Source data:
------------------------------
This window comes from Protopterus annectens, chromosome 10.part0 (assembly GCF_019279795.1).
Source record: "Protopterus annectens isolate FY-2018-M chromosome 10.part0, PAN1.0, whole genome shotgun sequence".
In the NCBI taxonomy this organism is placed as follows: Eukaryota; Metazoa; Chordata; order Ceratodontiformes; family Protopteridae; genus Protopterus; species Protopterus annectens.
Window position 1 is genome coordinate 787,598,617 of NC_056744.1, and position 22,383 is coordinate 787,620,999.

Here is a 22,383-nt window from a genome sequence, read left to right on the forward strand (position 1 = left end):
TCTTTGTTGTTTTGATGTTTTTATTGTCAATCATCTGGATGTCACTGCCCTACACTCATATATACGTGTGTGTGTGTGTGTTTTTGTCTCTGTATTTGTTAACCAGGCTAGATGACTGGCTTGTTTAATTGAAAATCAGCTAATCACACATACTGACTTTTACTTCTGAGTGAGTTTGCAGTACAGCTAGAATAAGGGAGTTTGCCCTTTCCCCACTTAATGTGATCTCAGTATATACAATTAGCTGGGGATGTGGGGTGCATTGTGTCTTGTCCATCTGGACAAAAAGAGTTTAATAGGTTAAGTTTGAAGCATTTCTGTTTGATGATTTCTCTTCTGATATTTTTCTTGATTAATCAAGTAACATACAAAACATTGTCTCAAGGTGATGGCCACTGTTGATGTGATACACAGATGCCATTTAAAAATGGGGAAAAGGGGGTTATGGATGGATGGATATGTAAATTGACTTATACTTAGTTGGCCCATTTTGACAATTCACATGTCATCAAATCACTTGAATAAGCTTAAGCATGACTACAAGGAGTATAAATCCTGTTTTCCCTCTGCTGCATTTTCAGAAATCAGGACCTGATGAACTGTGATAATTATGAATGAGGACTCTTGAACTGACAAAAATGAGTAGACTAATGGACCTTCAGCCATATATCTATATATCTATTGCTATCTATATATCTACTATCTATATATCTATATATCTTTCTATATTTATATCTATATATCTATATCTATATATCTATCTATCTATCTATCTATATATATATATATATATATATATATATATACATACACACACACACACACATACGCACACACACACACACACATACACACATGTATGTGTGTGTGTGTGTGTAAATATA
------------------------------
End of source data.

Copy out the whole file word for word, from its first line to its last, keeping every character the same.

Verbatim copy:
This window comes from Protopterus annectens, chromosome 10.part0 (assembly GCF_019279795.1).
Source record: "Protopterus annectens isolate FY-2018-M chromosome 10.part0, PAN1.0, whole genome shotgun sequence".
In the NCBI taxonomy this organism is placed as follows: Eukaryota; Metazoa; Chordata; order Ceratodontiformes; family Protopteridae; genus Protopterus; species Protopterus annectens.
Window position 1 is genome coordinate 787,598,617 of NC_056744.1, and position 22,383 is coordinate 787,620,999.

Here is a 22,383-nt window from a genome sequence, read left to right on the forward strand (position 1 = left end):
TCTTTGTTGTTTTGATGTTTTTATTGTCAATCATCTGGATGTCACTGCCCTACACTCATATATACGTGTGTGTGTGTGTGTTTTTGTCTCTGTATTTGTTAACCAGGCTAGATGACTGGCTTGTTTAATTGAAAATCAGCTAATCACACATACTGACTTTTACTTCTGAGTGAGTTTGCAGTACAGCTAGAATAAGGGAGTTTGCCCTTTCCCCACTTAATGTGATCTCAGTATATACAATTAGCTGGGGATGTGGGGTGCATTGTGTCTTGTCCATCTGGACAAAAAGAGTTTAATAGGTTAAGTTTGAAGCATTTCTGTTTGATGATTTCTCTTCTGATATTTTTCTTGATTAATCAAGTAACATACAAAACATTGTCTCAAGGTGATGGCCACTGTTGATGTGATACACAGATGCCATTTAAAAATGGGGAAAAGGGGGTTATGGATGGATGGATATGTAAATTGACTTATACTTAGTTGGCCCATTTTGACAATTCACATGTCATCAAATCACTTGAATAAGCTTAAGCATGACTACAAGGAGTATAAATCCTGTTTTCCCTCTGCTGCATTTTCAGAAATCAGGACCTGATGAACTGTGATAATTATGAATGAGGACTCTTGAACTGACAAAAATGAGTAGACTAATGGACCTTCAGCCATATATCTATATATCTATTGCTATCTATATATCTACTATCTATATATCTATATATCTTTCTATATTTATATCTATATATCTATATCTATATATCTATCTATCTATCTATCTATATATATATATATATATATATATATATATACATACACACACACACACACATACGCACACACACACACACACATACACACATGTATGTGTGTGTGTGTGTGTAAATATA